Keep Nethercote Rural (Hands Off Our Hamlet)
Developing the area of Nethercote for commercial use would have a hugely negative impact on our countryside; increase traffic and place further pressure on the M40 roundabout which is already insufficient for the volume; increase noise from alarms and machinery; remove the natural habitat for wildlife and birds; increase flooding risks by removing permeable surfaces to mention a few.
KEEP NETHERCOTE RURAL (HANDS OFF OUR HAMLET) is a campaign to not only prevent large scale development in the area but to also seek some protection for the area to preserve this area of countryside and the Banbury heritage that lies within for the future
Nethercote is a hamlet on the edge of North Oxfordshire, a semi-rural area bordering with West Northamptonshire. The hamlet sits South East of J11 of M40, lying South of the A422 and East of the M40. An area of approximately one to two square miles, predominantly agricultural land used for grazing, a single-track road runs right through the hamlet, known as Banbury Lane, which has around a dozen residential properties along the lane.
Banbury Lane is still often referred to as Blacklocks Hill and this refers to the history of the area and a time when this area saw a main route into Banbury, before the M40 and A422.
Originally Nethercote fell within Northamptonshire, forming part of the Warkworth Parish, along with the then hamlet of Grimsbury. In 1889 both hamlets became part of Banbury and have since fallen within Oxfordshire.
Nethercote is significant to the history of Banbury and local agriculture alike; creates an important and tranquil green space on the edge of the county; provides an accessible green space for the nearby villages and town and is rich in wildlife including rare species.
If you have information, records, photographs, maps etc relating to the history of Nethercote, please share them with us by emailing email@example.com
Cherwell District Council are currently carrying out a review of their Local Plan 2040 and as part of the call for sites, a speculative submission was made proposing Nethercote as a site suitable for commercial development which would in effect see the area concreted over with large industrial units built; losing this area of countryside and Banbury heritage forever
West Northants Council are also carrying out a review to their Strategic Plan and whilst nothing is yet in the public domain, it is likely that there will be some consideration within this review because the most North part of Nethercote falls within West Northants area as does the Bowling Green Site which is currently in the process of being sold.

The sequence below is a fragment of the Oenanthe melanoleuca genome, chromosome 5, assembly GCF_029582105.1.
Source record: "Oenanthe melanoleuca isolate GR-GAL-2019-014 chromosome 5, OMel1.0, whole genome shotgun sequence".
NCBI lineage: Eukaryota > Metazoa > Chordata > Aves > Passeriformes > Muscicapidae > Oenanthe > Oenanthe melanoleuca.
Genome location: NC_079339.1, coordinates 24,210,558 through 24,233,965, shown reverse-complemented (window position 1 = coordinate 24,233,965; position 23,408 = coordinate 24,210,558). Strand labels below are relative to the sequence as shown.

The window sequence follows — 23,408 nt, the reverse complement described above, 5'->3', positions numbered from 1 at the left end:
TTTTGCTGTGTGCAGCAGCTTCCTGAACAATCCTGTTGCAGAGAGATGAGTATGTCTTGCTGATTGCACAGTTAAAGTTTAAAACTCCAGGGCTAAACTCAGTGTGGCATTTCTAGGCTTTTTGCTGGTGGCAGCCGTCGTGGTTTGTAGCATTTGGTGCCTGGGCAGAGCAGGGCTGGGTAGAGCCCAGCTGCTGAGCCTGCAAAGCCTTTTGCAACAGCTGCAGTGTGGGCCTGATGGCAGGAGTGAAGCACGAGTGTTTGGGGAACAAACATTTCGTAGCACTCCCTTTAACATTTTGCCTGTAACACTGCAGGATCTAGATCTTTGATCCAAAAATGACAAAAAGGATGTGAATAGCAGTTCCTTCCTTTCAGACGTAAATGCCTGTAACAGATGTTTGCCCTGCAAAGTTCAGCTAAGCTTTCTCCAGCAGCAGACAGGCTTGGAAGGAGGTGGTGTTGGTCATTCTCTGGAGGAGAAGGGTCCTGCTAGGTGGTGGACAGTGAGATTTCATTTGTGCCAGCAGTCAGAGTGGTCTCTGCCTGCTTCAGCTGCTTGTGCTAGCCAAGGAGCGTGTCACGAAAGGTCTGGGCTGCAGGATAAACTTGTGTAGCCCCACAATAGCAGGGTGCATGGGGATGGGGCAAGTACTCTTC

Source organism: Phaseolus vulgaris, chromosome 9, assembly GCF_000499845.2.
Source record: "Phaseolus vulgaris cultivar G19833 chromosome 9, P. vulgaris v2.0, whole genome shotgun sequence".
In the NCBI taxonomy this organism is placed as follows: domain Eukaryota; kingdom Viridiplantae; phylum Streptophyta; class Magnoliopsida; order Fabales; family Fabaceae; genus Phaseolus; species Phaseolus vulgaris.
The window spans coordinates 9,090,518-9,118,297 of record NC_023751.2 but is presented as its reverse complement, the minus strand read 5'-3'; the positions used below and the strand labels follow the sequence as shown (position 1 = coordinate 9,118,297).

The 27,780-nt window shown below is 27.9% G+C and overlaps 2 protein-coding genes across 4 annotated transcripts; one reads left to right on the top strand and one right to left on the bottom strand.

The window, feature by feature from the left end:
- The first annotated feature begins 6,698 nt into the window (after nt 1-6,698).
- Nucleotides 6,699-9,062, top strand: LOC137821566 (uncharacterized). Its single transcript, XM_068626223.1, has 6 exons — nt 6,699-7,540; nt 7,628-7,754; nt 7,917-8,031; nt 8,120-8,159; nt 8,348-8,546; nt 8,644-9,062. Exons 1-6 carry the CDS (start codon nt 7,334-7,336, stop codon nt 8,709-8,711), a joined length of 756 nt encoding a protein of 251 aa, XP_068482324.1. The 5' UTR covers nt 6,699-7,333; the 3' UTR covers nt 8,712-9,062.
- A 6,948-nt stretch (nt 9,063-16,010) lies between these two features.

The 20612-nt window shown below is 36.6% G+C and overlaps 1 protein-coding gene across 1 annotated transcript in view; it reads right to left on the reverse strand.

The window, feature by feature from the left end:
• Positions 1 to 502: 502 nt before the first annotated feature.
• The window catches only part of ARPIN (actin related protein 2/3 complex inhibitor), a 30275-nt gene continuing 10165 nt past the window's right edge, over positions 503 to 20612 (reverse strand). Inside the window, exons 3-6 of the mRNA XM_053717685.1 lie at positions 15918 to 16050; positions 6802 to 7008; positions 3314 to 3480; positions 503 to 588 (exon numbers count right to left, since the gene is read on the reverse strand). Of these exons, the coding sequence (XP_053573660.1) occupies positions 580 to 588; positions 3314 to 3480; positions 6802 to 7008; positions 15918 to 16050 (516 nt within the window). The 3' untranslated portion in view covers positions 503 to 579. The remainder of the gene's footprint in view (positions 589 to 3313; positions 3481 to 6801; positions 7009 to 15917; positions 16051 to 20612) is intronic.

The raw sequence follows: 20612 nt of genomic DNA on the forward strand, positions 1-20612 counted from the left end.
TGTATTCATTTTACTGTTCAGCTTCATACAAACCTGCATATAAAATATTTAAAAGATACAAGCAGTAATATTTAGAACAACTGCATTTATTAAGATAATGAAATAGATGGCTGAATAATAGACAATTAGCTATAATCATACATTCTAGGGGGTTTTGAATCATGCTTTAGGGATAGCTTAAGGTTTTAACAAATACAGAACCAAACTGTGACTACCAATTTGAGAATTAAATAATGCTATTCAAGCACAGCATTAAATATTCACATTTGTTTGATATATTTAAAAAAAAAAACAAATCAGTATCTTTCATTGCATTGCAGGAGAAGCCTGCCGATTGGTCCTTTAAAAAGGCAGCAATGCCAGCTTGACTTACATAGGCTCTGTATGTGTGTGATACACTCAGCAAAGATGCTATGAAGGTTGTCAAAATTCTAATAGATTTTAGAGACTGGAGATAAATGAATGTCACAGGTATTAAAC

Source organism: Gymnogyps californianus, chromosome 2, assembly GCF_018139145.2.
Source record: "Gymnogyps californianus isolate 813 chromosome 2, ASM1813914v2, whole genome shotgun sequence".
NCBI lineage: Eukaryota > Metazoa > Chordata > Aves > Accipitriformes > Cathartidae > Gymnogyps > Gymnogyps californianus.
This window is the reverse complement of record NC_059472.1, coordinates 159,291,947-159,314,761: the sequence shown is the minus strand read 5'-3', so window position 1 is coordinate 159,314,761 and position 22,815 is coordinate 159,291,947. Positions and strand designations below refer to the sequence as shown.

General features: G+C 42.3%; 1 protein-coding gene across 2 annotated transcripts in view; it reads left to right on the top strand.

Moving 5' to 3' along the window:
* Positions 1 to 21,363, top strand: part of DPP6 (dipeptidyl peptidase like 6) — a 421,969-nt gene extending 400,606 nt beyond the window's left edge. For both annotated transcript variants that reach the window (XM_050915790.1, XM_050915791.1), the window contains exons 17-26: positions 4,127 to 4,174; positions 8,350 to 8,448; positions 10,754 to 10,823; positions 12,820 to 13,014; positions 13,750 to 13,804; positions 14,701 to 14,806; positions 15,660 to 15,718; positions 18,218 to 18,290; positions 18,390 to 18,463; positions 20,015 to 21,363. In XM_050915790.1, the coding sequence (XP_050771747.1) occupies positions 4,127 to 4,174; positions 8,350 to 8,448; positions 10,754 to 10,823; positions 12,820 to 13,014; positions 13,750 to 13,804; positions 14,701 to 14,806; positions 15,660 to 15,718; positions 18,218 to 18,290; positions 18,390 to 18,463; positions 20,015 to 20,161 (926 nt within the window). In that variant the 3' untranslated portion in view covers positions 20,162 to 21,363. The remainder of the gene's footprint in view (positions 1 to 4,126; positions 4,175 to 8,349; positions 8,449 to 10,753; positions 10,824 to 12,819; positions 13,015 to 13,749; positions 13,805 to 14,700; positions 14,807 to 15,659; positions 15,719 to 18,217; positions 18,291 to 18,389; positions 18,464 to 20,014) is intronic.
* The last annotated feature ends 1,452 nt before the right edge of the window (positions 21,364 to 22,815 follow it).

The area is vulnerable to development attempts and therefore the area requires some protection to ensure that our countryside and heritage is preserved for the future.
As part of Cherwell District Council Local Plan Review consultation, a further proposal has been made to give Local Green Space designation to Nethercote, this would give special protection to the area against development. There are also further designations that Cherwell District Council could consider to protect the area
If you agree that Nethercote should be kept rural, please support the proposal for LGS Designation and ensure that you have your say in the consultations as they open
Recreation – Access To Green Spaces
As well as Banbury Lane itself, there are numerous public footpaths running through Nethercote, all regularly enjoyed by both residents, dog walkers and hikers alike. It is also in walking distance of nearby residential estates in Banbury, Overthorpe and Middleton Cheney and many people come to enjoy the scenery and quiet. We call upon these people to please support our campaign to Keep Nethercote Rural
If you enjoy the area and would like it to stay rural, please contact your local councillors and MP to let them know your views and ask that these are represented to both Cherwell DC and West Northants Council
Biodiversity and Wildlife
The area is a natural habitat for much wildlife, such as Muntjac deer, foxes, badgers, bats, hedgehogs, birds of prey, including owls, rare birds such as woodpeckers, insects and bees along with many species of small mammals. The area with its proximity to the M40 and the A422 gives the wildlife an unusual protection from human interference or disturbance. There is currently no officially recorded data on biodiversity or wildlife in the area, this is currently being addressed.
If you enjoy the wildlife in the area, please join our Bioblitz and look out for more specific survey activities